You may be able to save a moderate amount of money and update your information more easily if you print them yourself, but the impact of handing over a homemade business card isn’t the same as cards that are printed professionally.
Design for your audience
If you have multiple businesses that complement one another, consider using the front of your business card for one venture and the back for the other.
However, if you have two unrelated operations—for example, a graphic designer by day and a tow truck driver at night—you should create separate business cards for each enterprise to avoid confusion and speak directly and appropriately to each distinct audience.
Use special finishing options carefully
Select a finish that is relevant to your brand, not just something cool to try. Countless options are available, including rounded corners or other die cuts, holes punched through, unusual sizes, embossing, foil accents, and folds that can turn a simple card into a mini-brochure.
If such a creative touch is not relevant to your brand, your business card might be remembered for the wrong reasons. A black, glossy card also may frustrate recipients who regularly use business cards for note-taking.
Consider a call to action
Even a simple and streamlined business card can use some valuable real estate for a special offer or other call to action. Craft a short message that offers a discount, directs recipients to your website, or provides a tip that will be relevant and useful to the reader.
If you hit the mark with a specific call to action or other helpful information, you can make your card instantly memorable and generate more leads in the process.
Business cards provide a first and sometimes lasting impression for potential customers and colleagues. There are plenty of websites out there that offer pre-made templates where you just have to jot-in information and press print, but what if you want something more unique? Photoshop is one of many tools that excel with making exactly that; custom business cards. In this groovy tutorial, we’ll take a look at the basics for designing a Business card in Adobe’s Photoshop software.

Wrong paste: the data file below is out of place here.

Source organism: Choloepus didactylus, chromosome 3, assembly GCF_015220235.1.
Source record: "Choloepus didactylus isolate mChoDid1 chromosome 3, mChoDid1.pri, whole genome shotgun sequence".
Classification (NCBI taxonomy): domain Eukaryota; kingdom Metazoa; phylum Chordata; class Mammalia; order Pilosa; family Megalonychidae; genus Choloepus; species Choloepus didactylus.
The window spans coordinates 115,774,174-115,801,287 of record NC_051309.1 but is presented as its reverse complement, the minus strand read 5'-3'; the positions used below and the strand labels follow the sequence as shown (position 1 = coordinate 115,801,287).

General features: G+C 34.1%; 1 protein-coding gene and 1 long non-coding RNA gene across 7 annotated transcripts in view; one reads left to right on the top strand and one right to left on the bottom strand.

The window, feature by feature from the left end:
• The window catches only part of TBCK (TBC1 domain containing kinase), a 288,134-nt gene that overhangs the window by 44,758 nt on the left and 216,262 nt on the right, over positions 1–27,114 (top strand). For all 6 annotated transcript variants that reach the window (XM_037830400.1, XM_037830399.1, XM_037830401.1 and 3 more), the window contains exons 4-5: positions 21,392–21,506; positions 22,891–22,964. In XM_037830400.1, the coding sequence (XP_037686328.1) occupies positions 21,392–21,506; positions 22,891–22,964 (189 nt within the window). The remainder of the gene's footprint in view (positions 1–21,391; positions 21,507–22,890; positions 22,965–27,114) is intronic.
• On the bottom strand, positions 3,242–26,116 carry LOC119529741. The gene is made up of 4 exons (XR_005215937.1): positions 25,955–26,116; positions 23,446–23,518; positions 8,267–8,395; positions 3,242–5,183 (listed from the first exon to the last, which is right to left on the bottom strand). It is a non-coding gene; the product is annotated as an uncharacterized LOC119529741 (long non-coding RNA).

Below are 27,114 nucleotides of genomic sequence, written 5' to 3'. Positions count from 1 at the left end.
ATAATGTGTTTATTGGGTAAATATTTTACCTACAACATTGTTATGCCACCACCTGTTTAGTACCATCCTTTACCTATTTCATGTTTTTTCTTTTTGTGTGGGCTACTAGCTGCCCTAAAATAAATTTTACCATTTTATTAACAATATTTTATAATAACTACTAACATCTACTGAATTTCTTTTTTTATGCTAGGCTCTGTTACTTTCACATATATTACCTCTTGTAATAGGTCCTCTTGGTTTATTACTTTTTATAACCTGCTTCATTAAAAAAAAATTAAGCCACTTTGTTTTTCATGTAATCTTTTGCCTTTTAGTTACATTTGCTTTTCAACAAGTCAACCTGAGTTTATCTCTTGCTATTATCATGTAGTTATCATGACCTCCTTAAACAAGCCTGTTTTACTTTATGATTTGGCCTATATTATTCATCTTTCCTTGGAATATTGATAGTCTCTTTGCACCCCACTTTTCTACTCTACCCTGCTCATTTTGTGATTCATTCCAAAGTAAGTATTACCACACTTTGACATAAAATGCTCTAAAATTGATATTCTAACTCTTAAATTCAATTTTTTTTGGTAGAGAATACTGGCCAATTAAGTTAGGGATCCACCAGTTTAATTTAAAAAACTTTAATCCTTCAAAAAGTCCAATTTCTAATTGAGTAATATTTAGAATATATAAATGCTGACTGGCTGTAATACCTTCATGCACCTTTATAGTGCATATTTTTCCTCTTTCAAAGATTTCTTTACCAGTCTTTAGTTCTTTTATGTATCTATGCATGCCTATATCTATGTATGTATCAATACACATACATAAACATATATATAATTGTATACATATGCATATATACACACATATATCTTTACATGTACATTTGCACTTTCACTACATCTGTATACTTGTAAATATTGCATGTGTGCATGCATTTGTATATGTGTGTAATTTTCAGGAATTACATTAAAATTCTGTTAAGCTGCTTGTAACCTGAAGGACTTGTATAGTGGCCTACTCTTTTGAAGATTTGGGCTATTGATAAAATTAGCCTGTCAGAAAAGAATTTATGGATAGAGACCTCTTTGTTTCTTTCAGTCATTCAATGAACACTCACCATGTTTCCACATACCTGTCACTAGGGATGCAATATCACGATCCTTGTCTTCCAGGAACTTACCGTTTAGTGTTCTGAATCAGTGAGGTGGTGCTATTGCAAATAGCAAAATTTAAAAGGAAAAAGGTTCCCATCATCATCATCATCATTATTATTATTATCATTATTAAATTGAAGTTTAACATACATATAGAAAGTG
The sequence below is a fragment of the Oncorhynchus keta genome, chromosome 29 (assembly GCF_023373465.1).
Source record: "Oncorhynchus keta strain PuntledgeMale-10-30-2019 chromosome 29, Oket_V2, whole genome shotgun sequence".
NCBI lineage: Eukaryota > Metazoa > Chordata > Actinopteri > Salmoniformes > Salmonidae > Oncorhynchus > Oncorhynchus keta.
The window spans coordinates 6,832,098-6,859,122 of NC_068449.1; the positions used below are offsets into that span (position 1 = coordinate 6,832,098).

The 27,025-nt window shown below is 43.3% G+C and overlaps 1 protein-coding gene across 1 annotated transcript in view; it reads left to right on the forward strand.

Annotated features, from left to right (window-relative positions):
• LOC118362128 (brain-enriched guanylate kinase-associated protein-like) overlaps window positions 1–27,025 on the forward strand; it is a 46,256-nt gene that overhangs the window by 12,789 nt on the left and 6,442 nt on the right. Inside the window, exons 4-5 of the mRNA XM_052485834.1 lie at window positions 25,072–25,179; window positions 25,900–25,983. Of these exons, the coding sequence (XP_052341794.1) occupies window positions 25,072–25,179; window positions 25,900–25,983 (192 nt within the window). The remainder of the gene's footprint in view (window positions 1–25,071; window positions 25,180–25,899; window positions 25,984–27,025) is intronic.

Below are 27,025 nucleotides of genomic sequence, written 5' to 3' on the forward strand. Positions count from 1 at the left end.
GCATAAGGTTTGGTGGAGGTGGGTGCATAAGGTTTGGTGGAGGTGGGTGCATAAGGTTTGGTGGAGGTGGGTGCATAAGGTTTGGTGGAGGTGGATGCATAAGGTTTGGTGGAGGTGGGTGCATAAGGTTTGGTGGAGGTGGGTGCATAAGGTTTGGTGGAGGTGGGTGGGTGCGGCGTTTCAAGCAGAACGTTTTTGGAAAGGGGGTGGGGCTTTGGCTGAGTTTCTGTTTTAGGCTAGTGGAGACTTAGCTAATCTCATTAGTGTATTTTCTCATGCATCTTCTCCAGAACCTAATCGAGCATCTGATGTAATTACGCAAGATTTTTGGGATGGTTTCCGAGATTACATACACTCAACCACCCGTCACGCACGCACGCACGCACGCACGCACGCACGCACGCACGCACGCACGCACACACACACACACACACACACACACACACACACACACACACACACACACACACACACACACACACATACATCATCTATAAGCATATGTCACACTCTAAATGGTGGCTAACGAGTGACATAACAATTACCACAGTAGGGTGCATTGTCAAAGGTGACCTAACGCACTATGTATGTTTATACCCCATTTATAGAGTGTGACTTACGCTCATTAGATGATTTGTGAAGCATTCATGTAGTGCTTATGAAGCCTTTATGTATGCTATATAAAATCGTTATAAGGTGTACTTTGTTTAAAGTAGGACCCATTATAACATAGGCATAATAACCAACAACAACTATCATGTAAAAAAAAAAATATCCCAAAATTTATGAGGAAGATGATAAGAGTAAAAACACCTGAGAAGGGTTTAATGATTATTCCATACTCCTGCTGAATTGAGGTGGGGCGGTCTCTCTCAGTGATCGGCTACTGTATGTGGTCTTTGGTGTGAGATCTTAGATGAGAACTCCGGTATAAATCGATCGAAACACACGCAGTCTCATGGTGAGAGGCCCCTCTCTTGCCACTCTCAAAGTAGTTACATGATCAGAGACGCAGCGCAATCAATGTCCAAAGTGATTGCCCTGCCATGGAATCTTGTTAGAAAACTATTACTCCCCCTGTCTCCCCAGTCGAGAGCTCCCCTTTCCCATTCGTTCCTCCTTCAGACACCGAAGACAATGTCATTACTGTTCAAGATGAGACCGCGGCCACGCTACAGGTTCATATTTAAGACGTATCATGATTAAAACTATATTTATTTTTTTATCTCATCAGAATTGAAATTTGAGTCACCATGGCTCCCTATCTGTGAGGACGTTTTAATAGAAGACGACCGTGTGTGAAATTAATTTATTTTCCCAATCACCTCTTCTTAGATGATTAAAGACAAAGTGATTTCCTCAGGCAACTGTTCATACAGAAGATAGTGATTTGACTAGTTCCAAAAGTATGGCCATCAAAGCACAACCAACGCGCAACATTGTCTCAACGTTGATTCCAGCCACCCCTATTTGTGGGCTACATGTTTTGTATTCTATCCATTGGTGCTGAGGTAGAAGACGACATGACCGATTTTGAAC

Open up Photoshop and create a new file. What we put into this window is important because it sets you up for printing high-quality cards and ones of the correct size.
The standard business card size is 3.5 in (w) x 2 in (h). But we also want to leave room for print bleed, so we’ll add a 0.3 in a white border around the edges. We also want to use CMYK color set at a resolution of 300 pixels per inch so that our prints turn out in high quality.
In summary, if you want a standard size business card:
- Width = 3.8 inches
- Height = 2.3 inches
- Resolution = 300
- Color Mode = CMYK Color, 16 bits.
Now we need to set up some guides so that our business card ends up with the right measurements. Since the card itself is 3.5 in x 2 in, and our canvas is 3.8 in x 2.3 in, we need to add a .15 in a border on all sides. To do this we’ll use 4 visual guides.
To do this click the View menu and Select New Guide… and then set the position as 0.15 in for the first guide. Repeat this so you have one set for both Horizontal and Vertical.
Then, once you have the first two done you’ll need to use some math skills. For the next vertical guide put 3.65 in, and for the next horizontal guide put 2.15 in. This should give you 4 blue guides in equal proportions around your canvas.
To summarize this step:
- Go to View > New Guide
- 1st guide = Horizontal 0.15 in
- 2nd guide = Vertical 0.15 in
- 3rd guide = Horizontal 3.65 in
- 4th Guide = Vertical 2.15 in
At this point, it is entirely optional, but I like to add a rounded rectangle to the guidelines so I have a visual outline of my card.